LC_NUMERIC Locale settings that determine the number format used in
LC_TIME Locale settings that determine the month format used in month
TMPDIR Path to the directory in which temporary files will be
stored. Note that TMPDIR may be overridden by the -T option.
/var/tmp/.bsdsort.PID.* Temporary files.
The sort utility exits with one of the following values:
0 Successfully sorted the input files or if used with -C or
-c, the input file already met the sorting criteria.
1 On disorder (or non-uniqueness) with the -C or -c options.
2 An error occurred.
comm(1), join(1), uniq(1)
The sort utility is compliant with the IEEE Std 1003.1-2008 (``POSIX.1'')
The flags [-gHhiMRSsTVz] are extensions to that specification.
All long options are extensions to the specification. Some are provided
for compatibility with GNU sort, others are specific to this
Some implementations of sort honor the -b option even when no key fields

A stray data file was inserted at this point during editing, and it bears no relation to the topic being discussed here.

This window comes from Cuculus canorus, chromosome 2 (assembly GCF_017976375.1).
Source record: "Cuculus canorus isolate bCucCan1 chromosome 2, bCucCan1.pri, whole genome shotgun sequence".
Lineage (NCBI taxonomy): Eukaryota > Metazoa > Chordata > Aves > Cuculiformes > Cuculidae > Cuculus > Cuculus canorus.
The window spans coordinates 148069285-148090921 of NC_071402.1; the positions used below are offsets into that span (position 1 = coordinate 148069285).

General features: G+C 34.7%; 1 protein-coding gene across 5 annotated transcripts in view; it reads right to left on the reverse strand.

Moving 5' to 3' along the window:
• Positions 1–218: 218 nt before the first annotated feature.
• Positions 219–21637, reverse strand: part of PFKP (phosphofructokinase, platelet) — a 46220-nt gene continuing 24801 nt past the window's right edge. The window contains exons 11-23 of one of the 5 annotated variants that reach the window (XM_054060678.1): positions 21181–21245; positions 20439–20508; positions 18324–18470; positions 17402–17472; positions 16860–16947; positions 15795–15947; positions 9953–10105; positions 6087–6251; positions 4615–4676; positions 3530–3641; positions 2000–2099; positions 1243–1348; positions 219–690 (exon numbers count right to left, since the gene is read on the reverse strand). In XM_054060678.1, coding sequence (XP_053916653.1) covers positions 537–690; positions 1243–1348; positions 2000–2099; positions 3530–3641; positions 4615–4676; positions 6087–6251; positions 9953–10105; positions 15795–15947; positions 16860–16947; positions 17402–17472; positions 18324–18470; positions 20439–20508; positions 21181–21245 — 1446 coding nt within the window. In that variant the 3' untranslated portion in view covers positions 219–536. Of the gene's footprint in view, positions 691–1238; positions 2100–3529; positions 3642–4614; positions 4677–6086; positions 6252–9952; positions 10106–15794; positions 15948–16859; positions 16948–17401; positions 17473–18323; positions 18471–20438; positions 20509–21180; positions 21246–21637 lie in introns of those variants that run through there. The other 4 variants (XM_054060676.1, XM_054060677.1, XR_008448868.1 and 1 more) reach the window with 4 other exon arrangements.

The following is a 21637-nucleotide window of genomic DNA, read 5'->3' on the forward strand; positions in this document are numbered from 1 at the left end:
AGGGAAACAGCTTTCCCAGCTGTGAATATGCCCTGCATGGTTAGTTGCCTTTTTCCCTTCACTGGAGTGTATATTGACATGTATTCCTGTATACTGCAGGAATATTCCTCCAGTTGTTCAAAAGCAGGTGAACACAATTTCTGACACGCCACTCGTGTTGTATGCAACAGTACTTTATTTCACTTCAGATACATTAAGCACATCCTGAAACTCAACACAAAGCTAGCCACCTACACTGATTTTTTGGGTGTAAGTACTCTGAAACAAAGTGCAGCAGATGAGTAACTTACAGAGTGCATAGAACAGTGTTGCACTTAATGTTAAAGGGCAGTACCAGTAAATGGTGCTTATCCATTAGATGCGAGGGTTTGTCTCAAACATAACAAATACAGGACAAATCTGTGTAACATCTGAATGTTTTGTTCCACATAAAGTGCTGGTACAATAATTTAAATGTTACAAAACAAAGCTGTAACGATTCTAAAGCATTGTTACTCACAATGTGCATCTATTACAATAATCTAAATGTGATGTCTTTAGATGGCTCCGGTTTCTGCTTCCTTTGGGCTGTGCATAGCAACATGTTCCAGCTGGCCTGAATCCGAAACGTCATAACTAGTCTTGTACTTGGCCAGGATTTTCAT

are specified. This implementation follows historic practice and IEEE
Std 1003.1-2008 (``POSIX.1'') in only honoring -b when it precedes a key
The historic practice of allowing the -o option to appear after the file
is supported for compatibility with older versions of sort.
The historic key notations +pos1 and -pos2 are supported for
compatibility with older versions of sort but their use is highly
A sort command appeared in Version 3 AT&T UNIX.
Gabor Kovesdan <gabor@FreeBSD.org>
Oleg Moskalenko <email@example.com>
This implementation of sort has no limits on input line length (other
than imposed by available memory) or any restrictions on bytes allowed
The performance depends highly on locale settings, efficient choice of
sort keys and key complexity. The fastest sort is with the C locale, on
whole lines, with option -s. In general, the C locale is the fastest,
followed by single-byte locales with multi-byte locales being the
slowest. The correct collation order respected in all cases. For the
key specification, the simpler to process the lines the faster the search
When sorting by arithmetic value, using -n results in much better
performance than -g so its use is encouraged whenever possible.
OpenBSD 5.9 April 5, 2015 OpenBSD 5.9